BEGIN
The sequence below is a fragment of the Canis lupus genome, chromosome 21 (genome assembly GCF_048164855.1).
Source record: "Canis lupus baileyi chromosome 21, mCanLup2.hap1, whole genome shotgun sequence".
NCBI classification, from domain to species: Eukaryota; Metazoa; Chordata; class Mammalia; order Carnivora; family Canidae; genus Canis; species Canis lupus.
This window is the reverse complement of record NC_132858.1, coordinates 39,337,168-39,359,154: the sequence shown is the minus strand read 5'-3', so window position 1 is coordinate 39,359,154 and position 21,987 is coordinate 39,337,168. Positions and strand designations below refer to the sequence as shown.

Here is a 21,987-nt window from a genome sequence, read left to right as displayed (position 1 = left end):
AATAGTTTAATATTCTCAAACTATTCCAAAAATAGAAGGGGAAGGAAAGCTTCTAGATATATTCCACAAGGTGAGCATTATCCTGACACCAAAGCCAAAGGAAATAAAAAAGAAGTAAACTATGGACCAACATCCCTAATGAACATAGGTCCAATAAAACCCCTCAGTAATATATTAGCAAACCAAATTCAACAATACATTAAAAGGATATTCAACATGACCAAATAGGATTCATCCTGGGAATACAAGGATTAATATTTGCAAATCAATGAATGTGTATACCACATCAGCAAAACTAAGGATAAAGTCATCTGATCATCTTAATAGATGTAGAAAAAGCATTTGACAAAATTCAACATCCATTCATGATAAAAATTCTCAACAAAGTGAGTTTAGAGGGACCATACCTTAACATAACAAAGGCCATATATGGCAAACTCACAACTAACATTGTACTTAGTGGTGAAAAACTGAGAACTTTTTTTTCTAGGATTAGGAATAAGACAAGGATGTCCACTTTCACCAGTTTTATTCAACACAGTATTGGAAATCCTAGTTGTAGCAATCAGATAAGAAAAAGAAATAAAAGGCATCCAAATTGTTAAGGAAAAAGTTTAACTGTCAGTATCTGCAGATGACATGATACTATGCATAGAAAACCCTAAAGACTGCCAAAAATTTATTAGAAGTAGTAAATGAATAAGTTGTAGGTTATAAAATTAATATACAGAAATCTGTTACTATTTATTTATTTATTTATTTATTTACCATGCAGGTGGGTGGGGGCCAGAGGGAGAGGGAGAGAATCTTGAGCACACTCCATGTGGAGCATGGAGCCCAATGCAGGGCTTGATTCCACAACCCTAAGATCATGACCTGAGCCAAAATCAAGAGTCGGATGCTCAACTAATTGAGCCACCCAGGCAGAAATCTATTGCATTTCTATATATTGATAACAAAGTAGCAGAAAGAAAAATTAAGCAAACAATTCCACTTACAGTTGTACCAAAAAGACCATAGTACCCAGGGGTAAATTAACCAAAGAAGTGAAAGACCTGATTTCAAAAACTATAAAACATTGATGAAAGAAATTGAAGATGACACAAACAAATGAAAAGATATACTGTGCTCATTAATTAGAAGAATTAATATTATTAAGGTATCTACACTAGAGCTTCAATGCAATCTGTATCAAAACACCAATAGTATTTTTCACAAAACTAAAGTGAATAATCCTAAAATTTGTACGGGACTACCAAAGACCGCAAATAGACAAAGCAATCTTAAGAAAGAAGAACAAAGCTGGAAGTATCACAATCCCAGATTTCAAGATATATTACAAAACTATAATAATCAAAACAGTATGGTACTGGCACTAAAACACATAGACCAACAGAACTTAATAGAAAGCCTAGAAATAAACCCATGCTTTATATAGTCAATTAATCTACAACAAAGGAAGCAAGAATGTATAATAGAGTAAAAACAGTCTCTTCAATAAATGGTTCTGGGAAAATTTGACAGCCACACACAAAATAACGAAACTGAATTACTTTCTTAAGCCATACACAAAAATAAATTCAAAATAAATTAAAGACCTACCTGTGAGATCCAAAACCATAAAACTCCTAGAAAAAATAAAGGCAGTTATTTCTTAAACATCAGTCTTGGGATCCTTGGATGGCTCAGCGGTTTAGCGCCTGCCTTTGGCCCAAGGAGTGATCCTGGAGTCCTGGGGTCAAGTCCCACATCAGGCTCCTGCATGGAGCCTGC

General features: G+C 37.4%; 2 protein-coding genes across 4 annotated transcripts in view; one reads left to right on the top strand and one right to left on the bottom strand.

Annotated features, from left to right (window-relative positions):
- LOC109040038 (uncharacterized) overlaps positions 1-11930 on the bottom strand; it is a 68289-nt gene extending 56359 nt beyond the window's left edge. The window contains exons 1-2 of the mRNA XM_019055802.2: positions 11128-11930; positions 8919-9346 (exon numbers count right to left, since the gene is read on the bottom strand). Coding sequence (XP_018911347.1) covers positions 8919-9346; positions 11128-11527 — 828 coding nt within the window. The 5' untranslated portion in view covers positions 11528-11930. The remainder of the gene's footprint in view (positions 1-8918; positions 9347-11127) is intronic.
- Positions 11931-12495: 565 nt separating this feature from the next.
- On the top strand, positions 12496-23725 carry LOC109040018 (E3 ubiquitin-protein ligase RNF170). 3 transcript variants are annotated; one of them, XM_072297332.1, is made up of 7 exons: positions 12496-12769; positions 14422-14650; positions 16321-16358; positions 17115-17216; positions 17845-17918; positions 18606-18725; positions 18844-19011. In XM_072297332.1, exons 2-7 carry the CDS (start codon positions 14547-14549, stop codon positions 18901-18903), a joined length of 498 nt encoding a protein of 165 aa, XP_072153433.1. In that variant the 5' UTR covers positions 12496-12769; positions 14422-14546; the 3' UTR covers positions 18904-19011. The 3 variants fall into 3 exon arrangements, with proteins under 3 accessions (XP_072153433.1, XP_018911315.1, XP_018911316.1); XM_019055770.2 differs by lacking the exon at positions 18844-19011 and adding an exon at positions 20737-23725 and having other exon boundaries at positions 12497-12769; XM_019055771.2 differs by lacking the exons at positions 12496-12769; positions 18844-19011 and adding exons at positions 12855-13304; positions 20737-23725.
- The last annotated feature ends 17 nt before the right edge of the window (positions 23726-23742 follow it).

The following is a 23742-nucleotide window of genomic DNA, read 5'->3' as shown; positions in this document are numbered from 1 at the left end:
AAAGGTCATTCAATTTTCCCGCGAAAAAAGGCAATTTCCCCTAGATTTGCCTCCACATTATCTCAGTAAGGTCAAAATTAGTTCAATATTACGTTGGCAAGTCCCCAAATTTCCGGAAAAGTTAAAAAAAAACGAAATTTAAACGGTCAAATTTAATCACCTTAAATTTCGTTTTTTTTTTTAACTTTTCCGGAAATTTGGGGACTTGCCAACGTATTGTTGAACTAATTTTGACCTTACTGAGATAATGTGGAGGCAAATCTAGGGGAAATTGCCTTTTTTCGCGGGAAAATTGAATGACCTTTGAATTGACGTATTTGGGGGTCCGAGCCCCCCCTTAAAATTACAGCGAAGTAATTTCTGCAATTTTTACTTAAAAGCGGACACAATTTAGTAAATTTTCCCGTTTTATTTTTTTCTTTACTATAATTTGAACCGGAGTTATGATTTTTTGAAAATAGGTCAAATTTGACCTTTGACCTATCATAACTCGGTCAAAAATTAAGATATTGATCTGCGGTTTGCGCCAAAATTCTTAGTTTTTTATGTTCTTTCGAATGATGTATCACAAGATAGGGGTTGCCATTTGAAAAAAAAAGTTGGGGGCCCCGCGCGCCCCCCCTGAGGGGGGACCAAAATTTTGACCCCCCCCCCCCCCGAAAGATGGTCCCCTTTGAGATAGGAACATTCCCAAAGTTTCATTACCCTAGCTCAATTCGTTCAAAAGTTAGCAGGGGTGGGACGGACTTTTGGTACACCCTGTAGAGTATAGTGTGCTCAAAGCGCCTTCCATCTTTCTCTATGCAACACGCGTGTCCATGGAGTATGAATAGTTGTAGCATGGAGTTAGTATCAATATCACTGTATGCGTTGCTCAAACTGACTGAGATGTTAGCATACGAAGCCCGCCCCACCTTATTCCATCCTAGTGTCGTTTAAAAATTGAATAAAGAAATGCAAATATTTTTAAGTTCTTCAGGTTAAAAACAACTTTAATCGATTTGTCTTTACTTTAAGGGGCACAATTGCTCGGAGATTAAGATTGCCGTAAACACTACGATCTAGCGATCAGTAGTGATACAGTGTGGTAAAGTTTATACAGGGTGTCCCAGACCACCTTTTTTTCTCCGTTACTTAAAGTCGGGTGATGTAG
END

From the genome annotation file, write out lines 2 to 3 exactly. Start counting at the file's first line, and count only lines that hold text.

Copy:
Source record: "Canis lupus baileyi chromosome 21, mCanLup2.hap1, whole genome shotgun sequence".
NCBI classification, from domain to species: Eukaryota; Metazoa; Chordata; class Mammalia; order Carnivora; family Canidae; genus Canis; species Canis lupus.